I will avoid all of the puns about hunger.

So, the hunger experiment was full of mystery and intrigue, in the sense that I noticed myself doing things that were distinctly odd. Odd, I mean, if you’ve assumed you are a rational being and your behaviours will therefore also be rational. Not so much, as it turns out. Here are the things I’ve discovered, in order of decreasing forehead-slap strength.

The very biggest what the what moment was learning that I eat when I’m not hungry, when in fact I am distressingly full, because I am tired and I cannot bear going to sleep. That second helping of dinner? Tired. Repeated and dissatisfying trips to the chips and candy drawers after that second helping? Will not sleep and you can’t make me. Don’t get me wrong, I like chips and many types of candy, but this “hunger awareness” thing made me realize I was eating them at a time when they actually tasted fairly gross. So that was interesting.
The second oddest revelation is that my hunger seems to show up in my head. I was very eagerly doing body scans and talking to my stomach and checking for weakness in my limbs… but, no. My hunger signals start with food curiosity, such as a pondering of the relative merits of hot (soup) versus cold (salad) or savoury (eggs) versus sweet (baked pancake thing). I start imagining tastes vividly enough to make my mouth water. If I don’t start acting on those food dreams, I may eventually notice I’m feeling kind of distracted, bouncing between ideas but not acting on them. If that doesn’t get me nibbling, I will become irritable to the point of snapping at my dogs. Finally, I will get a physical signal, a very mild burning sensation in my upper chest/ lower throat. But, boy, does it take a while.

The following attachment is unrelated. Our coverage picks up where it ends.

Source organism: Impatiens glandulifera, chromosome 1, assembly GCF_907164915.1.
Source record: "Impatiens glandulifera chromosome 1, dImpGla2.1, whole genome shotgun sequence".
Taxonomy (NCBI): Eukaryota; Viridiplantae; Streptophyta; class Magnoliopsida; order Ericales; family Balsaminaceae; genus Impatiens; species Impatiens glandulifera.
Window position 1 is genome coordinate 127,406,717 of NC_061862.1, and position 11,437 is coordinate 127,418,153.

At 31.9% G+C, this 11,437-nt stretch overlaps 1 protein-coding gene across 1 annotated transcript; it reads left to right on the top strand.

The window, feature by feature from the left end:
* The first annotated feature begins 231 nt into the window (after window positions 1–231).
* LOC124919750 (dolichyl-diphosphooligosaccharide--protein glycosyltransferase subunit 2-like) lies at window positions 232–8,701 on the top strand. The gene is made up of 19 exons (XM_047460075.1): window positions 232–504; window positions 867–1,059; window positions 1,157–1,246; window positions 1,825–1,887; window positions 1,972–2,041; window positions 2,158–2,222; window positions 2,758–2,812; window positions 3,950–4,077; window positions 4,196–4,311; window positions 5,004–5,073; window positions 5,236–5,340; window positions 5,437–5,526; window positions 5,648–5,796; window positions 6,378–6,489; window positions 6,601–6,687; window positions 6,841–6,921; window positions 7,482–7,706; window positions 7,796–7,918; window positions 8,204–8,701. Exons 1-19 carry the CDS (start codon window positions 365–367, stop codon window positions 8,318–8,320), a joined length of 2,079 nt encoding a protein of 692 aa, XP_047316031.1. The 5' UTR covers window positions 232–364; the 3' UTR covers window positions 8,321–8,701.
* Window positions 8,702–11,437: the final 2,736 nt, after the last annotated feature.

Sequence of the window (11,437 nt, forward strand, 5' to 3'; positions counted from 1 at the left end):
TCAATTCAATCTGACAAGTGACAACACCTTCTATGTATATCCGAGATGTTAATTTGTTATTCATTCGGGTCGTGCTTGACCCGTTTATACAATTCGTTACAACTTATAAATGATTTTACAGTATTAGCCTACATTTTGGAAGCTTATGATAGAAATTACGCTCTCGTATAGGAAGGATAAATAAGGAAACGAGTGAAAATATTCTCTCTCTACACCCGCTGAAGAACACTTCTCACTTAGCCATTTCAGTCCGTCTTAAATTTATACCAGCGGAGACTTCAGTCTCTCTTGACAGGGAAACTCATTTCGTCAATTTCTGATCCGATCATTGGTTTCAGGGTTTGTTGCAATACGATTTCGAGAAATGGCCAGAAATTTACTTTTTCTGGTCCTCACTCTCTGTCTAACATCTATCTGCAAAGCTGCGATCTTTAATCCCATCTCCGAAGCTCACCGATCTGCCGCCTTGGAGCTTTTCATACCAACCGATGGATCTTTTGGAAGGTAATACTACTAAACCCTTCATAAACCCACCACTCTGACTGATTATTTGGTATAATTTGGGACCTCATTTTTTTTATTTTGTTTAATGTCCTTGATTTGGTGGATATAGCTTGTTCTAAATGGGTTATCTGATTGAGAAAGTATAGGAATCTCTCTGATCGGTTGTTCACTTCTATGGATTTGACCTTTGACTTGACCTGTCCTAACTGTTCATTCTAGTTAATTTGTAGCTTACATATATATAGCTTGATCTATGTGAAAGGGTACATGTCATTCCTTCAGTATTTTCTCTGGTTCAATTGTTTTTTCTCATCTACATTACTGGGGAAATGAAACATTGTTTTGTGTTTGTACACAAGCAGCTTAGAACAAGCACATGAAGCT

The third mildly unsettling thing relates to that progression of hunger, specifically to the glacial slowness of it. I am well aware of the modern “breakfast is the only thing standing between you and a horrible death” zeitgeist. And I like breakfast, a lot, honestly. It’s just that, when I’m waiting to get hungry before eating, only the most generous of brunchers would call my first meal of the day breakfast. During my weekend days, this averaged four hours of wait time from rising to fantasizing about food. That is flouting the strong advice of many, many people. I am honestly not sure how I feel about this. Should I trust that my body is not totally broken and irrational? Should I force down a serving of protein and then start listening to my body after? I just don’t know.
The final and really not surprising revelation is that I eat when I’m not hungry because I feel overwhelmed. When I need to stop the other sensation (scared, angry, anxious, perplexed, whatever) food is a guaranteed distraction. Completely reliable. I will say that it is a very interesting experience to observe the numbing – basically a “wear many hats” situation where my body agrees to play along with one part of my brain that is freaking out and just wants to eat all of the macaroni because that is a pleasant thing to focus on while another part of my brain puts on a cardigan and observes all this with the occasional murmured “hmm, interesting”. Detachment is fascinating.